How does a scientist prove that an animal is capable of thinking—that it is able to acquire information about the world and act on it?
cousin Rusty - by Betsy Seeton
Cousin Rusty wanted to know the answer. He is seen here at a fascinating lecture about the research reported in a National Geographic article called Animal Minds. Read what captivated him ....
When you're done reading that article come back for a link to a video.
Photographer Vince Musi introduces a host of animals whose behavior is studied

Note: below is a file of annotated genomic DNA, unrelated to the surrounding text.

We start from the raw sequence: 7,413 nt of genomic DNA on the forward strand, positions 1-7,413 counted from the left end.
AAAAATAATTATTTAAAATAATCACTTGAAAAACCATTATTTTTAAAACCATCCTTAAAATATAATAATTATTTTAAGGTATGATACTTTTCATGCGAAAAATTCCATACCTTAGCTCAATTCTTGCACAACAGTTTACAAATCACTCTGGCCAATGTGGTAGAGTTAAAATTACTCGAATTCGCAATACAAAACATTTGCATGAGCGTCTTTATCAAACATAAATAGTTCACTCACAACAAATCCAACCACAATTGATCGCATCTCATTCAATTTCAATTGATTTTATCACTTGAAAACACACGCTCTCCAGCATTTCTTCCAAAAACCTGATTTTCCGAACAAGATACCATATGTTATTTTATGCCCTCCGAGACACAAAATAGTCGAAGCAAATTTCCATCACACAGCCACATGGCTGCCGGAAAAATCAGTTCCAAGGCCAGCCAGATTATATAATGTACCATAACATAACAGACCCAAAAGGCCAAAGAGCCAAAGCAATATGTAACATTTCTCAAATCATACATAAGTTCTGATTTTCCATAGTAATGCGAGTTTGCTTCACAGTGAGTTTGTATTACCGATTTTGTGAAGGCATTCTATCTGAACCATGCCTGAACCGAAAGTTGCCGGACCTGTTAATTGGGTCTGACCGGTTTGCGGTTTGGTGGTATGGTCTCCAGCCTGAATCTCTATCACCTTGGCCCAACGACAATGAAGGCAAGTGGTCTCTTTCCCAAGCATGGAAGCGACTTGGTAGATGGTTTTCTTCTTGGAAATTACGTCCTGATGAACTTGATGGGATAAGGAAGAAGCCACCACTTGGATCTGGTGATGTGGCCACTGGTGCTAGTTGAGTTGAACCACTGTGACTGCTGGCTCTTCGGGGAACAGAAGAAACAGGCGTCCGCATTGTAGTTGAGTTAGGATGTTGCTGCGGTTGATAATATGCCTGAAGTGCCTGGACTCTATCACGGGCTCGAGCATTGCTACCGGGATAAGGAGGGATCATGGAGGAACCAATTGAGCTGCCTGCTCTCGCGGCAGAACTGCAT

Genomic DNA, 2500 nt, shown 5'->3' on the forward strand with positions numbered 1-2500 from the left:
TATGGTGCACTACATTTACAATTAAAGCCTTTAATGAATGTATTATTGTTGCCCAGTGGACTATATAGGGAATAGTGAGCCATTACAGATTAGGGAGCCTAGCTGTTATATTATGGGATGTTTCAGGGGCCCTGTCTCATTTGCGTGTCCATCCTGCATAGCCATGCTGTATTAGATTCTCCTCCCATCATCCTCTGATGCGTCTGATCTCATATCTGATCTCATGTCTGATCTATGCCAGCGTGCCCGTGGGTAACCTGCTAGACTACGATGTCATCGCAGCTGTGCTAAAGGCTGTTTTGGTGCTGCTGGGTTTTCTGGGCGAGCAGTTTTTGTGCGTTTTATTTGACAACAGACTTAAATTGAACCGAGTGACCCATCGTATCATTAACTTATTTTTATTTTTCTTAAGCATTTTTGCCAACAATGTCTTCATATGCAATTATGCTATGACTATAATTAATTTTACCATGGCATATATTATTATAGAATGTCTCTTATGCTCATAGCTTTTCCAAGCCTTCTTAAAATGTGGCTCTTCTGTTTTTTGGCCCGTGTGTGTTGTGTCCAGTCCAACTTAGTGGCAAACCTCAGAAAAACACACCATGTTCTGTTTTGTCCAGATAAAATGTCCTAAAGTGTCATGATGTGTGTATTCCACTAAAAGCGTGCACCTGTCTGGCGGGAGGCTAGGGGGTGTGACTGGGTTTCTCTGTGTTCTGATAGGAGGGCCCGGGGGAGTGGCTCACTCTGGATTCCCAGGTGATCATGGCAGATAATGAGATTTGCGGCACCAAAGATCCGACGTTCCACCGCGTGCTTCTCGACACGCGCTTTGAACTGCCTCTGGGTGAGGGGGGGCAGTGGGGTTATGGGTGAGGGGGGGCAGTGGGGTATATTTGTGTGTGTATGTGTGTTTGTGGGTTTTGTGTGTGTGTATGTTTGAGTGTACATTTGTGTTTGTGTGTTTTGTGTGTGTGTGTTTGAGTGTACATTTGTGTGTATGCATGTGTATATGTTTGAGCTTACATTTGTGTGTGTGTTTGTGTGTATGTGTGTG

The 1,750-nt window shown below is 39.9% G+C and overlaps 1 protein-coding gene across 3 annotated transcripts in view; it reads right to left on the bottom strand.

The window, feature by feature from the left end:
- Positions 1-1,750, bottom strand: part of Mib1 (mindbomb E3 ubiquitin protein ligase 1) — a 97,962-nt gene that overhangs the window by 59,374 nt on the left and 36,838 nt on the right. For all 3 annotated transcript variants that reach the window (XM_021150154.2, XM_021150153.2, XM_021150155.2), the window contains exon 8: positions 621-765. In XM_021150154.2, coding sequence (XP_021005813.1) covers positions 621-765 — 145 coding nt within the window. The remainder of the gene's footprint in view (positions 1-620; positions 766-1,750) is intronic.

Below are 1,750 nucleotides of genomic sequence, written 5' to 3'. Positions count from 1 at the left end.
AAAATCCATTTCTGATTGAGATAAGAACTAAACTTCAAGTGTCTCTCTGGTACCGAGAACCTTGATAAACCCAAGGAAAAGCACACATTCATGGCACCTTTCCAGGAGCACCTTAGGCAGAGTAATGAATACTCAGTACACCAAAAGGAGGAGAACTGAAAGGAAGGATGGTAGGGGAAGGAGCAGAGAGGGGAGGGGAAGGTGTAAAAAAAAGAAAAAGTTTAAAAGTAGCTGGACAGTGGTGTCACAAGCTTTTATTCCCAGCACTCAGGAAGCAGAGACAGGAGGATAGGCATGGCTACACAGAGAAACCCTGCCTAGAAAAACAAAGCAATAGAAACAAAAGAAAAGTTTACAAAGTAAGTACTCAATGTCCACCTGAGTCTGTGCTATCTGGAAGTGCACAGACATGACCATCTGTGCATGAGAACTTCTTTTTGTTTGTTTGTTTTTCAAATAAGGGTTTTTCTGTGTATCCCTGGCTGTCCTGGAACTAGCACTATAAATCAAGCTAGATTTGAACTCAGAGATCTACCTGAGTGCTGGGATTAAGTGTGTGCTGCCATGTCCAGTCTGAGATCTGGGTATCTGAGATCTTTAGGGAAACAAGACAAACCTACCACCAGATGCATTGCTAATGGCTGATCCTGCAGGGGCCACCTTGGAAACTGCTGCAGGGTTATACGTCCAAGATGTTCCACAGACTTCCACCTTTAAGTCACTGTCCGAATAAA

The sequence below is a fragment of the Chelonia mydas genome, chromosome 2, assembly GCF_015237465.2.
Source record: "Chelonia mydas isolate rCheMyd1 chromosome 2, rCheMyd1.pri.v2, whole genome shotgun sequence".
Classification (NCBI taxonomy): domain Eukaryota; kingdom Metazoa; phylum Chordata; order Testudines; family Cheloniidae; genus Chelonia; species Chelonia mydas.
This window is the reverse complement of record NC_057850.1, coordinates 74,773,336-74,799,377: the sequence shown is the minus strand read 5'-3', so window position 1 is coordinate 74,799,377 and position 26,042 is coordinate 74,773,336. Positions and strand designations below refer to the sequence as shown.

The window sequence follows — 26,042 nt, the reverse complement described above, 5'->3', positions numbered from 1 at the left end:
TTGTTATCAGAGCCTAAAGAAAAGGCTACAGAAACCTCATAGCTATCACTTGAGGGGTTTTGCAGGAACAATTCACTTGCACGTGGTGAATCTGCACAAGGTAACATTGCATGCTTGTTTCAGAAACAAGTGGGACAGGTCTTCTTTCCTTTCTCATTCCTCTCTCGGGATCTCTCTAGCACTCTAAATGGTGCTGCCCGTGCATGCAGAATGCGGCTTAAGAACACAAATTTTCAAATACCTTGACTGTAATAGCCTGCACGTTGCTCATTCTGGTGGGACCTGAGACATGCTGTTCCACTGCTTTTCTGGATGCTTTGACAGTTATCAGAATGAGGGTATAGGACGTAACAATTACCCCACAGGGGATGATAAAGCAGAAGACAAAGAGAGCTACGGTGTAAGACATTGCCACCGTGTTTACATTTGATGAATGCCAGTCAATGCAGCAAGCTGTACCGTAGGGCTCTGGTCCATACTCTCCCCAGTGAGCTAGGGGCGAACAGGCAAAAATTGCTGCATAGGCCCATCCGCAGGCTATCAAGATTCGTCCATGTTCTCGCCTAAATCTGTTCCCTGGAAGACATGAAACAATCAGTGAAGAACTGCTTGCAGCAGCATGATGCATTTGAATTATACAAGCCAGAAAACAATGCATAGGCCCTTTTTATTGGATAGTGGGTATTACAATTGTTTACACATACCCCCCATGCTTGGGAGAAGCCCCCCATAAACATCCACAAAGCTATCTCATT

to better understand how they learn--and by extension--how we learn.
click on Cousin Rusty below to watch
"Ask not what an animal can do for you; ask what you can do for an animal." Jasper
"The animals of the world exist for their own reasons. They were not made for humans any more than black people were made for white, or women created for men." ~Alice Walker
The source of the quote is Walker's preface to Marjorie Spiegel's 1988 book, "The Dreaded Comparison" . Her next sentence was, "This is the gist of Ms. Spiegel's cogent, humane and astute argument, and it is sound."
"I was so moved by the intelligence, sense of fun and personalities of the animals I worked with on (the movie) Babe that by the
end of the film I
was a vegetarian."
~ James Cromwell